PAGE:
This article uses the American Society of Heating, Refrigerating and Air-Conditioning Engineers “single-duct” variable-air-volume (VAV) system as an example. This is the most frequently encountered form of VAV. It consists of a single air-handling unit (AHU) with a variable-speed fan (or, in older systems, variable inlet guide vanes on fans) conveying air to a number of cooling-only VAV terminal units (“boxes”), each of which serves a zone. Each zone consists of one or more spaces with similar load characteristics. The AHU fan reduces speed and air volume as the spaces it serves require less air, thus saving fan and cooling energy. In some cases, supply-air temperature is reset to deliver the warmest air that can provide the required cooling for the worst-case zone. The box controlling the zone is controlled through the building-management system (BMS) with a wall-mounted thermostat (temperature sensor); it additionally can be controlled with a carbon-dioxide sensor or an occupancy sensor in conjunction with the thermostat. This form of VAV is popular in high-rise buildings because interior spaces frequently are in cooling mode during winter as well as summer.
A “bypass” VAV system also provides variable airflow to spaces. Instead of a variable-speed fan, a bypass duct is used to return air to a constant-speed fan, “short-circuiting” the air before it gets to spaces. Such a system offers limited savings, as fan speed and volume stay the same. The system, however, does save some energy, as bypass air increases and fan-pressure decreases. This design is used only in the smallest of systems and has been almost entirely replaced by single-duct VAV.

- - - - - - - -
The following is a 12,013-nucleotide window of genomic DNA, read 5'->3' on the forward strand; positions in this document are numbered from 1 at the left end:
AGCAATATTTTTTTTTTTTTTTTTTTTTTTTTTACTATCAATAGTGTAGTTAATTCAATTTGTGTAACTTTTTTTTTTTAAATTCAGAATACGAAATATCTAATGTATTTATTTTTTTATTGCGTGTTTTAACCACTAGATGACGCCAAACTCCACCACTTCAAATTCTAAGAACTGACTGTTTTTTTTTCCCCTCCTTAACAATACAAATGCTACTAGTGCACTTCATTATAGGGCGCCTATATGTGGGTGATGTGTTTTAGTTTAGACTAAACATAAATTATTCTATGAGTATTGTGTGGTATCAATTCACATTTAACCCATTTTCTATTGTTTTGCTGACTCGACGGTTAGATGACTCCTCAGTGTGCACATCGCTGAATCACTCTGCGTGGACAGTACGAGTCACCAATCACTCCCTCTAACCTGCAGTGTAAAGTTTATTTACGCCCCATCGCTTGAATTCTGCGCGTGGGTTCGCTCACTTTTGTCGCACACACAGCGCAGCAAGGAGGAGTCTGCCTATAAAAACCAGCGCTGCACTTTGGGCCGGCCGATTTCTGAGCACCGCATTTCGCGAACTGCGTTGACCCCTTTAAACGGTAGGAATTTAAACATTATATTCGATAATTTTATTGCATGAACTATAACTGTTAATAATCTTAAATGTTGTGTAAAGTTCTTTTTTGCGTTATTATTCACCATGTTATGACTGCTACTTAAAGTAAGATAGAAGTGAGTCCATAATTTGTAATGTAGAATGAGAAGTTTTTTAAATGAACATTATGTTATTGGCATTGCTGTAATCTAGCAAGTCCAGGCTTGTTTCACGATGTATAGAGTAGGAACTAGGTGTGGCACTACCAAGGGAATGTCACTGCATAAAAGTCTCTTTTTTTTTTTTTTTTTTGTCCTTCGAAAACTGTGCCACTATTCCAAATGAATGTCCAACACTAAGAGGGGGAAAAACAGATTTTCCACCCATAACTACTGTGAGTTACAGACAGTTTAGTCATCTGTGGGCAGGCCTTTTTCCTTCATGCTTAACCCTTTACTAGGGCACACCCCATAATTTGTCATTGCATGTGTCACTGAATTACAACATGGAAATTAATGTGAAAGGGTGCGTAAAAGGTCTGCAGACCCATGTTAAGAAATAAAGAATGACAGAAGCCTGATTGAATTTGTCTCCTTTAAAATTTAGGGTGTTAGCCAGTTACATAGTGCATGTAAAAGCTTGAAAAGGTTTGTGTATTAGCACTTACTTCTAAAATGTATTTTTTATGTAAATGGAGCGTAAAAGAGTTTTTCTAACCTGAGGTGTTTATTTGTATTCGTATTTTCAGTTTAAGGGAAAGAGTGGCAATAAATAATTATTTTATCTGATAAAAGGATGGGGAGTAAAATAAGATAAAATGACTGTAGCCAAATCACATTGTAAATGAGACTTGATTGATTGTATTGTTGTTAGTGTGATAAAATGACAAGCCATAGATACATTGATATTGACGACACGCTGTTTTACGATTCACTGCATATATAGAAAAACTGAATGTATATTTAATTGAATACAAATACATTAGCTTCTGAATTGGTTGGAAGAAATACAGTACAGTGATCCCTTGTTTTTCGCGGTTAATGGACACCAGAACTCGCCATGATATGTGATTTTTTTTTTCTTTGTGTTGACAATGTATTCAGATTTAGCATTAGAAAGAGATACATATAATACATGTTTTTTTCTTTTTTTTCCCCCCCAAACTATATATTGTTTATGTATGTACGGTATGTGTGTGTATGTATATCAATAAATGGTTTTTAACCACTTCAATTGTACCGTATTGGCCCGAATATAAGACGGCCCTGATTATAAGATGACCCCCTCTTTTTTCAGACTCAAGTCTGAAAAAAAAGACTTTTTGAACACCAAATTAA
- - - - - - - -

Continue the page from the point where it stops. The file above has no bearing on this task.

VAV systems can be equipped with either passive (damper-only) boxes or “fan-powered” boxes. A fan-powered box includes its own small fan to ensure local air movement and enhanced heat transfer across a heating/cooling coil. First, operating and maintenance costs are factors often precluding the use of fan-powered boxes. However, their use in perimeter applications, especially the glass-curtain walls common in high-rise buildings, can eliminate the need for baseboard or cabinet perimeter heat. This allows neat, flush floor space right up to windows and makes energy-wasting simultaneous heating and cooling easy to lock out.
When a single-duct VAV system is duplicated with both a warm-air duct and a cool-air duct, a “dual-duct” VAV system results. Dual-duct systems can be used to provide warmer air to perimeters of glass-curtain-wall high-rise structures during winter while cool winter air is used to cool interior spaces. The system has the potential to be a great energy saver, but the added cost of a duplicate AHU air path, ductwork, terminal units, etc. usually precludes its selection.